Cancelling of Saudi scholarships is an affront to academic freedom

The move is self-serving and doesn't take students' lives into consideration

Spats in international relations shouldn’t get in the way of one’s ability to study.

Seemingly In a fit of rage, the kingdom of Saudi Arabia pulled scholarship funding from Saudi students studying abroad in Canada. The cancellation of these scholarships came as a response to Canadian Foreign Affairs Minister Chrystia Freeland’s call for the release of human rights activist Samar Badawi, as well as in response to mounting criticisms of Saudi Arabia’s human rights record. The cuts would affect around 130 Saudi students studying at the U of A.

On top of cutting these scholarships, Saudi Arabia also expelled the Canadian ambassador, recalled their ambassador to Canada, and ceased Saudi Arabia Airlines flights to Canada.

While these students are getting moved to similar study programs in the UK and the U.S. (according to Saudi officials), I imagine it’s of little comfort to Saudi students, some of who likely chose Canada due to the quality of academic programs present in the country.

The issues don’t stop at simply losing funding; as one Saudi student in Halifax noted, moving out of the country on such short notice comes with a host of problems. University credits from Canadian universities may not transfer to other universities, meaning students may need to take an extra year than they were intending, or at worst restart their degrees. Students who’ve lived in the country for multiple years may have to break leases and car loans. Connections with mentors and fellow academics may need to be severed as well, compromising employment and academic opportunities for Saudi students.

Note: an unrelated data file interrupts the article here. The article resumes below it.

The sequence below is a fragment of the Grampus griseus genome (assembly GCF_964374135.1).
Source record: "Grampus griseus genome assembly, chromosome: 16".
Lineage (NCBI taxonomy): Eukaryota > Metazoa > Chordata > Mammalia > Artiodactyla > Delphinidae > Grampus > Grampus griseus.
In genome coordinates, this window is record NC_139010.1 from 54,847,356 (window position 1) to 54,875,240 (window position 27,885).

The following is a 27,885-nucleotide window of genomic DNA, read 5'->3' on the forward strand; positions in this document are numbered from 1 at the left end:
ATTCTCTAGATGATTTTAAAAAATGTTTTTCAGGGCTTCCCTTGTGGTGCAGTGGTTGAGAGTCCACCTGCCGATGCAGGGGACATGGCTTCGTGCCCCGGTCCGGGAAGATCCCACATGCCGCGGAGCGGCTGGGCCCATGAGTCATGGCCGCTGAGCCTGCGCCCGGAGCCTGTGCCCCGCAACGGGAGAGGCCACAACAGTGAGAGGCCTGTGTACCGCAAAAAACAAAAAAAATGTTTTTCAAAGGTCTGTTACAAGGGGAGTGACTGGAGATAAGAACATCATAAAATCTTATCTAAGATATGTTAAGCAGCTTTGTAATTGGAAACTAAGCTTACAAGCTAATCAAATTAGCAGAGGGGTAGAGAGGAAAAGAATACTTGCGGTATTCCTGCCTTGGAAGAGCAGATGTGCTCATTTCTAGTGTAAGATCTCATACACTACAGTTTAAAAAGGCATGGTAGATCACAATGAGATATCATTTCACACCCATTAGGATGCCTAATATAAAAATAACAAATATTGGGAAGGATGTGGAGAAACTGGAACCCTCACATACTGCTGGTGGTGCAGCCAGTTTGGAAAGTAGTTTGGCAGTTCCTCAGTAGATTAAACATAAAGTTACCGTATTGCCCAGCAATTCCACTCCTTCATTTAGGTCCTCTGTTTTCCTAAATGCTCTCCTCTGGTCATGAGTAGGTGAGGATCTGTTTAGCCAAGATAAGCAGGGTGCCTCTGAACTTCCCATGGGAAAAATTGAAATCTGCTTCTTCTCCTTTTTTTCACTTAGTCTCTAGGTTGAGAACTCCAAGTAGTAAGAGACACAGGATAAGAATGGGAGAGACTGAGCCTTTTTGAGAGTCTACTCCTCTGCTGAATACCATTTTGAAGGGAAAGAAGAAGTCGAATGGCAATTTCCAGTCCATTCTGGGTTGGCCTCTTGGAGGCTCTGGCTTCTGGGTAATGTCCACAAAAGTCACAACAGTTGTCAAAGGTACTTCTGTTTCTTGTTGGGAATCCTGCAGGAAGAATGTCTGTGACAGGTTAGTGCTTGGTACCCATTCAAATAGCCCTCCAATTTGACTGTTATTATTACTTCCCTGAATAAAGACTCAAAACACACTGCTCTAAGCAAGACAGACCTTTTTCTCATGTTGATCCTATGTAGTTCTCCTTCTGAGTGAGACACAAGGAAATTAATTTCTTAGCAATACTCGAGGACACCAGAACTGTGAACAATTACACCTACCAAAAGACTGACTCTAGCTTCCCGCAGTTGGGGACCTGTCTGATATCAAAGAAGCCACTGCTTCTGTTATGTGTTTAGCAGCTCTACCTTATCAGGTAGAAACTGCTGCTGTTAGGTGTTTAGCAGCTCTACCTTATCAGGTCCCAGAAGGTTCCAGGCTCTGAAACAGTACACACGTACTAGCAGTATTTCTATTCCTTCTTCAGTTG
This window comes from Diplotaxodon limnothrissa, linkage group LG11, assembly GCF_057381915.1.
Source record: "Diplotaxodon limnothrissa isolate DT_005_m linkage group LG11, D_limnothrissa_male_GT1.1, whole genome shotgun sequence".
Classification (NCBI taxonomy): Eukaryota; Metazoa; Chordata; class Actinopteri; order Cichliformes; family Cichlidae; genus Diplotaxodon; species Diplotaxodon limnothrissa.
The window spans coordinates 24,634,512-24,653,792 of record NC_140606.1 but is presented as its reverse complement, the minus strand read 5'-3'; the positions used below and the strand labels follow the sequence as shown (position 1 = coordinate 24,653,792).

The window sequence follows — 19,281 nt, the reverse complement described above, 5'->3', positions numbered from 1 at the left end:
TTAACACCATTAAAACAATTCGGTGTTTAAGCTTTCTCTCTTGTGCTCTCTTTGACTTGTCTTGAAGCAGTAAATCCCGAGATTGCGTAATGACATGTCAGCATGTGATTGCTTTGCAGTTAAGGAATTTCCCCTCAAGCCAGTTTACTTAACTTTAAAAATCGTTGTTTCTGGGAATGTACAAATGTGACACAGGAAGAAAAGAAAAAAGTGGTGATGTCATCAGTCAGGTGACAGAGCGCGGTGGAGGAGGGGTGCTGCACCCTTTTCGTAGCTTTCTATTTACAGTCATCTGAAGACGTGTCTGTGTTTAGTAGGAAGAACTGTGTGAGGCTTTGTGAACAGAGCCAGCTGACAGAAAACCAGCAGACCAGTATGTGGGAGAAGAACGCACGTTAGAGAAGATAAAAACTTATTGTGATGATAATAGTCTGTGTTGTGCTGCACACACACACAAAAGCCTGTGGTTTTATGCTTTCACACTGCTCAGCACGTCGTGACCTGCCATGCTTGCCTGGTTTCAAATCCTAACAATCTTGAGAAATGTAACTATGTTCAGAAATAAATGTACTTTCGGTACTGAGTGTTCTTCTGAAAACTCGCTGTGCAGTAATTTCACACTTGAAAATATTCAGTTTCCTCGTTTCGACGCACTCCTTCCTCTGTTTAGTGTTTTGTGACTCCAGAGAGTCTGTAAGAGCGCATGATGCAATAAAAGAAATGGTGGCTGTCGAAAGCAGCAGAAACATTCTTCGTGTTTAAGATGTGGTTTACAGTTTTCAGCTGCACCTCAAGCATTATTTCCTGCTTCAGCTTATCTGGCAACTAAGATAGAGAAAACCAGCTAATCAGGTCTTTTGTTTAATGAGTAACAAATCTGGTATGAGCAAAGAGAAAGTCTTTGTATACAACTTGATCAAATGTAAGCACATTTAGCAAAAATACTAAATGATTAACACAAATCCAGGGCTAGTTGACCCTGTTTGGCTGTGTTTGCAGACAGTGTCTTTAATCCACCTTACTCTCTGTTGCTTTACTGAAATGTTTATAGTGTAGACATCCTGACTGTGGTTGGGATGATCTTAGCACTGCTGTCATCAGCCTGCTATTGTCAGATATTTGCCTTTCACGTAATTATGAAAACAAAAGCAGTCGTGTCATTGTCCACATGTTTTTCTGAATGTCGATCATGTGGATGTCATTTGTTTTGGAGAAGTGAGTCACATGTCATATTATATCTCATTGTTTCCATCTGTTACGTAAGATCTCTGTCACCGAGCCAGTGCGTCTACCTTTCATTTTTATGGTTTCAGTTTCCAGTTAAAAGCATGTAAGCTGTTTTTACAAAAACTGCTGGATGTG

It’s a storm of pure chaos that these students will need to navigate through before the start of the school year.

On top of affecting students, Canadians may also be adversely affected in multiple ways. Several news reports have focused on the effect that the departure of these Saudi students will have on the Canadian economy, with some estimating that Canada could lose hundreds of millions of dollars through benefits in international tuition fees.  

On top of direct economic impacts, some of the students present include Saudi doctors receiving postgraduate medical training in Canada; there are 32 of these students currently at the U of A for this purpose. Many of these doctors are working in Canadian hospitals, and Canadians could suffer a drop in availability of medical services, especially in rural communities where doctor shortages are common.

This is a petty move for Saudi Arabia, one designed to hurt Canada as a consequence for pointing out its painfully obvious record of human rights violations. Ironically, this move hurts Saudi students just as equally, eliminating their freedom to pursue an education in the locale and program of their dreams. It’s deplorable not only to attack another country for attempting to uphold universal human rights, but to sacrifice the autonomy of your foreign students in the process.

I only hope that the kingdom of Saudi Arabia reconsiders its decision and recognizes the harm it’s bringing upon its students. It’s harder to sink much lower than they seem to already have. 

Andrew McWhinney

Andrew McWhinney is a fifth-year English and political science combined honors student, as well as The Gateway's 2019-20 Editor-in-Chief. He was previously The Gateway's 2018-19 Opinion Editor. An aspiring journalist with too many opinions, he's a big fan of political theory, hip-hop, and being alive.

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